Who’s Driving Wages in Finland? Or Is Anyone?

This study examines wage paths in the Finnish manufacturing using the Johansen method in estimations. The empirical results have the following implications.
i) Wage-wage links in the Finnish manufacturing industry have been tight. In a longer perspective, wages in the high-pay branches and low-pay branches have followed a common path.
ii) An important characteristic of wage development in high-pay branches has been the tendency to counteract any attempts to improve the relative position of the low-pay branches with additional wage increases. A major part of the adjustment through which earlier wage structures have been restored has taken place within one year.
iii) The adjustment process due to wage-wage links seems to have changed since the devaluation of the markka in November 1991.
Result (ii) is of great interest for Finland and the other Nordic countries. This is because in Northern Europe wage settlements have been commonly designed to reduce wage differentials. In the Scandinavian literature, these have often been called “solidarity” or “solidaristic” type contracts.The results imply that when wage differentials have been compressed through institutional arrangements, market forces have counteracted and nullified the effects on wage structures. These forces include both local and branch-specific trade union bodies as well as employers. Resulting wage adjustment has been so quick that most of it must be attributable to wage drift. For analysis of the Finnish inflation history it is of great interest to notice that efforts to reduce wage differentials through incomes policy have led to additional inflation. The earlier wage structures have been fully restored and only a higher wage and price level – ie a loss in competitiveness – has remained. Against the commonly held view, wages in the low-pay sector have, in a sense, driven wages in the high-pay sector and “solidarity” in wage policy seems to have been part of the national behavioural model characterized by high inflation and repeated devaluations. In recent years, a change in this process appears to have taken place. Whether this is actually an indication of some profound change in wage-wage links remains to be seen.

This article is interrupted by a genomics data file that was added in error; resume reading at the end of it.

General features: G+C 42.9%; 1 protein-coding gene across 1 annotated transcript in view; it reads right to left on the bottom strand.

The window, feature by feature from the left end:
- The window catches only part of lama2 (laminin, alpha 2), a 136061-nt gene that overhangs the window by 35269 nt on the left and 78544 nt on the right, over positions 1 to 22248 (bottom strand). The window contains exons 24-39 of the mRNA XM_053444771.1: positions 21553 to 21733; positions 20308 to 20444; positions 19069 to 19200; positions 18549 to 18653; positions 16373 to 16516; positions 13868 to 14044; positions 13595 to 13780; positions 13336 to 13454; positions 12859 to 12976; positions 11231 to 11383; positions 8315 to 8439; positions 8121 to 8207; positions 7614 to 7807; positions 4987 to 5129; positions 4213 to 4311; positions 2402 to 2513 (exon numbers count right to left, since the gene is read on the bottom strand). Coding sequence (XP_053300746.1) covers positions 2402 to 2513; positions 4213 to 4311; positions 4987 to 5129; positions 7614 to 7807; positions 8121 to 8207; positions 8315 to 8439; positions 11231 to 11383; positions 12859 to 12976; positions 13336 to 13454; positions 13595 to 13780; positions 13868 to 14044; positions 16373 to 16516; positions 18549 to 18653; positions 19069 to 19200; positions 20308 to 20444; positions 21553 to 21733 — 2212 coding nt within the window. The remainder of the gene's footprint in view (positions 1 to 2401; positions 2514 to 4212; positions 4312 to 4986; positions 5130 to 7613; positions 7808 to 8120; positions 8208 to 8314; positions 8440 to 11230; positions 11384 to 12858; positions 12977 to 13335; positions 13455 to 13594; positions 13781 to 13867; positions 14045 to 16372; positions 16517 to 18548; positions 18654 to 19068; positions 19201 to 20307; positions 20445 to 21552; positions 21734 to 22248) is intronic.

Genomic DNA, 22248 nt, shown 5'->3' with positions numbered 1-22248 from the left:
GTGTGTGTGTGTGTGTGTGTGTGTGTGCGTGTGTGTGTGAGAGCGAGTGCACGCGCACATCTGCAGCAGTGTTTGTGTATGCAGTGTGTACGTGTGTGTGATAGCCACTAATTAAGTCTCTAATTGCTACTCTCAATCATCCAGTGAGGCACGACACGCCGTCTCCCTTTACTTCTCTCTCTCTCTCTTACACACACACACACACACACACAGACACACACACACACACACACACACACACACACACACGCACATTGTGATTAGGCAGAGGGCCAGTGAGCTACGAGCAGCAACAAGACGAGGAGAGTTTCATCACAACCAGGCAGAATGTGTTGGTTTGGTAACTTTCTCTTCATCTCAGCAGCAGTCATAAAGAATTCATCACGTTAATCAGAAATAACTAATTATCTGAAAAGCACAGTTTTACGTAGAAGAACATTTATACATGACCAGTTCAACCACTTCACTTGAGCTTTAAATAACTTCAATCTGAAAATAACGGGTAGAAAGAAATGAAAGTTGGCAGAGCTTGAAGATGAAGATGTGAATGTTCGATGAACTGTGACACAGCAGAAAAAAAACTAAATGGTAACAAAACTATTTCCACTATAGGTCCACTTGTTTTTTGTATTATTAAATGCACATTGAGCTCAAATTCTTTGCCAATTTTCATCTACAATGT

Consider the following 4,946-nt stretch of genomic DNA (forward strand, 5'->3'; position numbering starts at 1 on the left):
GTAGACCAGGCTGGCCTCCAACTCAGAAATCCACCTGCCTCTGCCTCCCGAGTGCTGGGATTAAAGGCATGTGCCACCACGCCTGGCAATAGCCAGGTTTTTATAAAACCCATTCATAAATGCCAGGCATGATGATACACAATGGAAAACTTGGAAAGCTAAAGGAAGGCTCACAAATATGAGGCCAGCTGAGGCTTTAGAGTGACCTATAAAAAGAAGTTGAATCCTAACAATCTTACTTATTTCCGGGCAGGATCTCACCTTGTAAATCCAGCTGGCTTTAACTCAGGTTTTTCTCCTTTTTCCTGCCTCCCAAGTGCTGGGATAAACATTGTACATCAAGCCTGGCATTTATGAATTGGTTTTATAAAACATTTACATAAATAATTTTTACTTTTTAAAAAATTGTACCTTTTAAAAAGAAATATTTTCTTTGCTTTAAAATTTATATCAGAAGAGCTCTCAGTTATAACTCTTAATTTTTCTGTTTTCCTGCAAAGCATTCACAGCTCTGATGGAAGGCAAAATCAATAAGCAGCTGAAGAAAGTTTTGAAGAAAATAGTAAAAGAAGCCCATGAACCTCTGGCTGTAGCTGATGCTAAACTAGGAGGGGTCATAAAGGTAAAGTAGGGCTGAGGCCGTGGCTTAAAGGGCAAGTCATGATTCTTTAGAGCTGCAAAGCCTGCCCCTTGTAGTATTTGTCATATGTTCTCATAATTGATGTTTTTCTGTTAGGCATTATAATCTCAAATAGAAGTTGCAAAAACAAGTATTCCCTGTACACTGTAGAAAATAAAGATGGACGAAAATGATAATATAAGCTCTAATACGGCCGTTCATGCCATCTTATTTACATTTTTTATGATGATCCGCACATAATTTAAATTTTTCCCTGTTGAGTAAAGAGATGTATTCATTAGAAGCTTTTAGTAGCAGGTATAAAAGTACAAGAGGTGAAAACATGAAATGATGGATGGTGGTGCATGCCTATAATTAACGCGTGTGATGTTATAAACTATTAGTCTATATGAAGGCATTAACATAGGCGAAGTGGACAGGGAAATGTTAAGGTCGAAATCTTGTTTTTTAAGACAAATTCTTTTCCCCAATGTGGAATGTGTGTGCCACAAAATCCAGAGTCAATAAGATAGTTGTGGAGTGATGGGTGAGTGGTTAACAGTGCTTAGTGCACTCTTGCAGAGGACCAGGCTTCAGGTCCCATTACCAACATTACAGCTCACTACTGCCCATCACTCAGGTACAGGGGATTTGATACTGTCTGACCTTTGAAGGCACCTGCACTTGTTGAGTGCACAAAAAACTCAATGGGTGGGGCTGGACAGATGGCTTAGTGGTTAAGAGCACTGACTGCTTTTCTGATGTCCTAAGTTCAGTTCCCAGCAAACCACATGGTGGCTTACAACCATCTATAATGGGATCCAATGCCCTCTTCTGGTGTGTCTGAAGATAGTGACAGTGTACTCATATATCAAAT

Introduction: The unionization rate in finland is among the higest for any modern economy around 80% of the entire labour force. Wage sattelment have been concluded in a centralized manner and they are highly synchronized.

Author: Timo Tyrväinen

Source: Research Discussion Papers, Bank of Finland

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